Gremlin

My Tom Cat Wont Breed!!

My baby Gremlin, love of my life, just will not breed with our Queen. She is in season at the moment, and will sit next to him making enticing (i imagine) noises, waggling her bum in his face, rolling around near him, calling at him - and nothing. He is just not interested.

I dont understand why he is showing no interest at all, he has often called himself, and has many times chased our neutered female round the house to try and wrestle her to the ground (she is never impressed!) so why won't he make it with the Queen?

He has never to my knowledge, mated before (though he has escaped a couple of times and come back looking rather bedraggled so who knows) and he seems worried when she gets excited next to him and growls playfully - is it merely inexperience, or a lost cause?

Please advise!


Asked by Gremlin on Jun 18th 2008 Tagged mating, breeding, kittens, health in Health & Wellness
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Skuya

None of my business, but why would you want your cat to breed when there are so many homeless kitties? If you want kittens there are lots who need a home.
The best and kindest thing you can do for your pets or any animal you have the opportunity to help is to get him or her neutered/spayed. It's not all that expensive through programs they have when you consider the cost of raising and up-keep for a litter of kittens. One place here even has offered to come to my house trap-neuter-release, though most you have to take them in.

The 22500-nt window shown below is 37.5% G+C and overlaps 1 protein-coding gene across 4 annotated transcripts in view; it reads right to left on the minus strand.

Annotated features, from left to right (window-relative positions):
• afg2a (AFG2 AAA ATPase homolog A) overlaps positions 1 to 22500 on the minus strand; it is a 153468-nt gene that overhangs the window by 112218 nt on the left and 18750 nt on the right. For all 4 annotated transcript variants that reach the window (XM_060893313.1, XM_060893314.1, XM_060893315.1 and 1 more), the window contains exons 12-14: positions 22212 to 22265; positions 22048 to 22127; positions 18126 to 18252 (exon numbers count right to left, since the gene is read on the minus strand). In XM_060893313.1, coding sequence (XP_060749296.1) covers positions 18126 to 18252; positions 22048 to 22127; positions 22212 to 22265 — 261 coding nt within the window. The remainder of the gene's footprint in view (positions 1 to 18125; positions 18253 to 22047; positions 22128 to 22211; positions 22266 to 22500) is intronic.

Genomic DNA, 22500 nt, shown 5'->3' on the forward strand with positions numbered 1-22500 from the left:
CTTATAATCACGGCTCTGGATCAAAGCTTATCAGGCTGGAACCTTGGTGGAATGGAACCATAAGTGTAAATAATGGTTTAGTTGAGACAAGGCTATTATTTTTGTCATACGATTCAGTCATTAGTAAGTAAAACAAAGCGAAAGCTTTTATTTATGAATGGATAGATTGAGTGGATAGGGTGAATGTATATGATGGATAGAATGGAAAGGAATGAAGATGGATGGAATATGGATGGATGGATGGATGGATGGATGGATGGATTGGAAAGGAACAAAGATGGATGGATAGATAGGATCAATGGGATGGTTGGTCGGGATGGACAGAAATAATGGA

The life expectancy for a feral cat is only 3-5 yrs compared to a possible 20 yrs of a well-kept indoor cat. Those yrs are filled with hunger, cold and suffering from fights for territory (food sources). Your Gremlin coming back "bedraggled", assumably from procreating, is having more cats who will suffer like that.
But to answer your question, probably he is doing these private things in private.


Skuya answered on 6/19/08. Helpful? Yes/Helpful: No 0 Report this answer


Sam

First of all, its completely irresponsible to let an unneutered male cat wander into the world to mate with whomever he pleases. 3 million cats and dogs get put down in shelters every year. Why would you want to contribute to that?

If you're cats are purebred and you choose to mate them, then place them in responsible homes then that's your business. But mating regular DSH or DLH cats is just contributing to the over population problem.

Not spaying or neutering your cats is dangerous to them for several reasons. It makes them more likely to escape and roam, which means they can get in fights, get hit by cars, pick up FIV or FLuke. It also puts them at higher risk for cancer and infections.


Sam answered on 6/19/08. Helpful? Yes/Helpful: No 0 Report this answer


Lola

Since no one else has answered your actual question, I'll share my limited knowledge. First, I see that you live in the UK, so perhaps we should make allowances for differences regarding cat husbandry. As to your question, I once had a pair of cats, brother and sister, both altered, who would engage in mating behavior around once a month. It appeared to be a sexual rather than a dominance thing, and the male seemed to enjoy it more than the female. The female predeceased the male, and I got a new female kitten, who went into heat exceptionally early. Faced with the histrionics of real-life feline desire, the male was scared stiff. No more mating games for him. Even if your cat has had some naughty adventures outside, I would think he would respond to your queen. The fact that he doesn't could mean that he's nervous and inexperienced. Professional breeders, I understand, put their tom and queen together in a closed room for 2 days to make sure that contact has been made.


Lola answered on 6/23/08. Helpful? Yes/Helpful: No 2 Report this answer